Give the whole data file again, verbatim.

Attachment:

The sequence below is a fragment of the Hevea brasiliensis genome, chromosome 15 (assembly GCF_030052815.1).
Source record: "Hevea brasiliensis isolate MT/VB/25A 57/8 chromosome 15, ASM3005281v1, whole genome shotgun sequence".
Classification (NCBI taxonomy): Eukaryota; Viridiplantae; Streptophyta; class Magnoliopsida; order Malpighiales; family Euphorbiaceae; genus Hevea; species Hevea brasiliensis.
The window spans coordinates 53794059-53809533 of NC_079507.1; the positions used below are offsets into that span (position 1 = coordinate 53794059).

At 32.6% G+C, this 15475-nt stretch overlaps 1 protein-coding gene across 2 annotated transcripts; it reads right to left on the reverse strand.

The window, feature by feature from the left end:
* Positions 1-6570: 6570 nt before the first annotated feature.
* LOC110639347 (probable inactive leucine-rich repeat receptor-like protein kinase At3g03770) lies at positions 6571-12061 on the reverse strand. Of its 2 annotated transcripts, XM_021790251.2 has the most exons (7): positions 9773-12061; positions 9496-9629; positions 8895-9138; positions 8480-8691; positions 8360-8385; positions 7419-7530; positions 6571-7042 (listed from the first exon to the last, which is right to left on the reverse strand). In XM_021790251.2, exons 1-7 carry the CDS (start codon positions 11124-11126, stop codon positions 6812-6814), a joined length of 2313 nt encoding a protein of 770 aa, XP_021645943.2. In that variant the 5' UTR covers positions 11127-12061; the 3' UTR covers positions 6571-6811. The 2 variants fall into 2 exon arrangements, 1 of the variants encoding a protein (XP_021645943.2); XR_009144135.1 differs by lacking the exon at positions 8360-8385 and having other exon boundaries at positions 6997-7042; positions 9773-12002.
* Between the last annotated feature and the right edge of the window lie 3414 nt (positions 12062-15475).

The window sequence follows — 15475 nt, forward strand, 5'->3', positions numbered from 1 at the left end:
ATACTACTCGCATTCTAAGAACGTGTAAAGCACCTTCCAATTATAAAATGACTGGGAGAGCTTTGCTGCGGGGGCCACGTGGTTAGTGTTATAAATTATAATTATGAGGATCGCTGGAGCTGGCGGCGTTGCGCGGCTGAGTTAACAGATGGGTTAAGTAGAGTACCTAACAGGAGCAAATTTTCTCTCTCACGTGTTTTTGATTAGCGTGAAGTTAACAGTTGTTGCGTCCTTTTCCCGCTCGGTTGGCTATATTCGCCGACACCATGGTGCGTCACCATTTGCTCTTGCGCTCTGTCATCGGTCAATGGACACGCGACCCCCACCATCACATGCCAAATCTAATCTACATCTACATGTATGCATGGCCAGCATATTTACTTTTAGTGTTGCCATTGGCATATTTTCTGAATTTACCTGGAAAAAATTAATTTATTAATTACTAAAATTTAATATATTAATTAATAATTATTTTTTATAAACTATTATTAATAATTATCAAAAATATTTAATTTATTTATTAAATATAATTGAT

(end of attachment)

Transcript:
The sequence below is a fragment of the Hevea brasiliensis genome, chromosome 15 (assembly GCF_030052815.1).
Source record: "Hevea brasiliensis isolate MT/VB/25A 57/8 chromosome 15, ASM3005281v1, whole genome shotgun sequence".
Classification (NCBI taxonomy): Eukaryota; Viridiplantae; Streptophyta; class Magnoliopsida; order Malpighiales; family Euphorbiaceae; genus Hevea; species Hevea brasiliensis.
The window spans coordinates 53794059-53809533 of NC_079507.1; the positions used below are offsets into that span (position 1 = coordinate 53794059).

At 32.6% G+C, this 15475-nt stretch overlaps 1 protein-coding gene across 2 annotated transcripts; it reads right to left on the reverse strand.

The window, feature by feature from the left end:
* Positions 1-6570: 6570 nt before the first annotated feature.
* LOC110639347 (probable inactive leucine-rich repeat receptor-like protein kinase At3g03770) lies at positions 6571-12061 on the reverse strand. Of its 2 annotated transcripts, XM_021790251.2 has the most exons (7): positions 9773-12061; positions 9496-9629; positions 8895-9138; positions 8480-8691; positions 8360-8385; positions 7419-7530; positions 6571-7042 (listed from the first exon to the last, which is right to left on the reverse strand). In XM_021790251.2, exons 1-7 carry the CDS (start codon positions 11124-11126, stop codon positions 6812-6814), a joined length of 2313 nt encoding a protein of 770 aa, XP_021645943.2. In that variant the 5' UTR covers positions 11127-12061; the 3' UTR covers positions 6571-6811. The 2 variants fall into 2 exon arrangements, 1 of the variants encoding a protein (XP_021645943.2); XR_009144135.1 differs by lacking the exon at positions 8360-8385 and having other exon boundaries at positions 6997-7042; positions 9773-12002.
* Between the last annotated feature and the right edge of the window lie 3414 nt (positions 12062-15475).

The window sequence follows — 15475 nt, forward strand, 5'->3', positions numbered from 1 at the left end:
ATACTACTCGCATTCTAAGAACGTGTAAAGCACCTTCCAATTATAAAATGACTGGGAGAGCTTTGCTGCGGGGGCCACGTGGTTAGTGTTATAAATTATAATTATGAGGATCGCTGGAGCTGGCGGCGTTGCGCGGCTGAGTTAACAGATGGGTTAAGTAGAGTACCTAACAGGAGCAAATTTTCTCTCTCACGTGTTTTTGATTAGCGTGAAGTTAACAGTTGTTGCGTCCTTTTCCCGCTCGGTTGGCTATATTCGCCGACACCATGGTGCGTCACCATTTGCTCTTGCGCTCTGTCATCGGTCAATGGACACGCGACCCCCACCATCACATGCCAAATCTAATCTACATCTACATGTATGCATGGCCAGCATATTTACTTTTAGTGTTGCCATTGGCATATTTTCTGAATTTACCTGGAAAAAATTAATTTATTAATTACTAAAATTTAATATATTAATTAATAATTATTTTTTATAAACTATTATTAATAATTATCAAAAATATTTAATTTATTTATTAAATATAATTGAT